The initial success of the German Spring Offensive of 1918 placed a severe strain on the British Army. With manpower at a critically low level, David Lloyd George presented a plan to cabinet on 27 March to conscript another half a million men by means of a new Military Service Bill, which would extend the upper age limit of liability for military service from 41 to 51 and impose conscription for all Irishmen of military age. The Bill, which passed the House of Commons on 16 April, caused immediate outrage in Ireland, particularly as it was proposed as a condition for Home Rule. An Anti-Conscription Committee, comprised of diverse sectors of nationalist opinion, was convened in Dublin on 18 April to seek means to resist the legislation, and on the same day the Roman Catholic bishops of the country declared their objection to it. On Sunday 21 April, an anti-conscription pledge was taken in every Catholic parish across the country “to resist conscription by the most effective means at our disposal”.
Monday 15 April
Read all morning, as it was very cold, & finished “The Terror by night”,1 by Saben. After lunch I mended, & the others went out, & later I took Dusky for a walk, & after tea I mended again, went to bed at about 9-30, & Muz had a bath, & came up later.
Tuesday 16 April
It rained hard all day, I didn’t go out all day, I mended some of the time, & then read, & finished “Sunk Island”2 by Harris-Burland. Muz & Tom went out for a bit before tea, & afterwards we all read.
Wednesday 17 April
I mended nearly all morning, Muz wrote letters, & Tom read. We had luncheon early, & then drove in to Malvern, & took Mrs Reynolds with us. It rained most of the day, but cleared up when we were coming back. We did a lot of shopping, & Mrs Reynolds got a chair for our room, & very nice one. I went for a run with Duskey when we got in, & then read for a bit, & Muz & I read after dinner & I did her feet. Finished reading “The Paying Guest”3 by George Gissing.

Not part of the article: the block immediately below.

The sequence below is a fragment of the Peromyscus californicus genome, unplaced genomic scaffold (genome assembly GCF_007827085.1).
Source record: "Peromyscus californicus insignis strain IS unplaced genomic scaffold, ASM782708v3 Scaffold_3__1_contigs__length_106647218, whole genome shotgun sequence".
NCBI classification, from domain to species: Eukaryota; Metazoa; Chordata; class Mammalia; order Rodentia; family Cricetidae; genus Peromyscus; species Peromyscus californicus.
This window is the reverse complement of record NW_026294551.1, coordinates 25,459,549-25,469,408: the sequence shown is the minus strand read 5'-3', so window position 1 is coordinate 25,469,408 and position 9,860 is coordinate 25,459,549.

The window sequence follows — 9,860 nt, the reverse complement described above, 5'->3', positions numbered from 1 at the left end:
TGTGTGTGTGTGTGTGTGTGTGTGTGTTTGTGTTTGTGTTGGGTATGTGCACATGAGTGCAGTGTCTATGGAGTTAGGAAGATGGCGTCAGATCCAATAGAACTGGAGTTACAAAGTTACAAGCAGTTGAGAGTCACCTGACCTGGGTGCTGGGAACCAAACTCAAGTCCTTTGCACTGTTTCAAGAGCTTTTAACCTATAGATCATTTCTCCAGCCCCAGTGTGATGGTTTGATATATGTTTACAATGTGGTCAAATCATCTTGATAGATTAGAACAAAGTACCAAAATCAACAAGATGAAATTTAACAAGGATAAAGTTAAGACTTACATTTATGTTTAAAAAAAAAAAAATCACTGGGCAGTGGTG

Thursday 18 April
Muz wrote letters all morning, & I mended, & Tom went for a ride on her bicycle. After lunch Muz & I went for a walk & picked cowslips in a field, it was lovely. The doctor came in the afternoon, & said it wasn’t as well as he thought it would be. Tom had a music lesson. Mended nearly all evening, & went to bed at about 9-30.
Many thanks for your nice letter of March 22nd of which I was quite pleased to receive. You say in your letter that we must be near Arras? Well, now I can tell you – “Yes” – our position (left Flank) was about ¼ miles from where your Brother was killed, also I belong to the famous 76 Bge 3rd Division commanded by Brig General Porter and Maj Gen Deverell respectively. I have just come out of No. 8 Red Cross Hospital Boulogne, and am going on to Etaples tomorrow for a Medical Board. Was gassed in this last push but am now feeling much better! I hope to get some sick leave, and will get the book4 sent on to you when I arrive home. You remember me saying I was coming home for 6 months – “well it’s just my luck”, for just 3 days before my time of departure this beastly old German offensive started, and the whole thing was washed out! Am just longing to get home for a bit of a rest, but expect this M.B is my only chance now, for I feel just about worn out. I was just wondering if in my case, I could get a period of Home Service by applying to War Office. You see, my 3 Brothers5 are all on active service, and my mother who has been an invalid for 7 years (cannot even feed herself) has none of her family at home with her and in case anything should happen, I think it the duty of one of us to be near home! Am so sorry that you didn’t get in touch with “Van Mill”. I’ll try and get in touch with some person that may know where he is to be found. Have you done any more with the German Authorities to try and get some information regarding Capt Penrose or shall you have to wait until after the war. By the way, do you know where your Brother is buried? This is not a very cheerful letter for you, but it’s the way one feels these days. Kindly give my best wishes and remembrances to your mother also accept same yourself.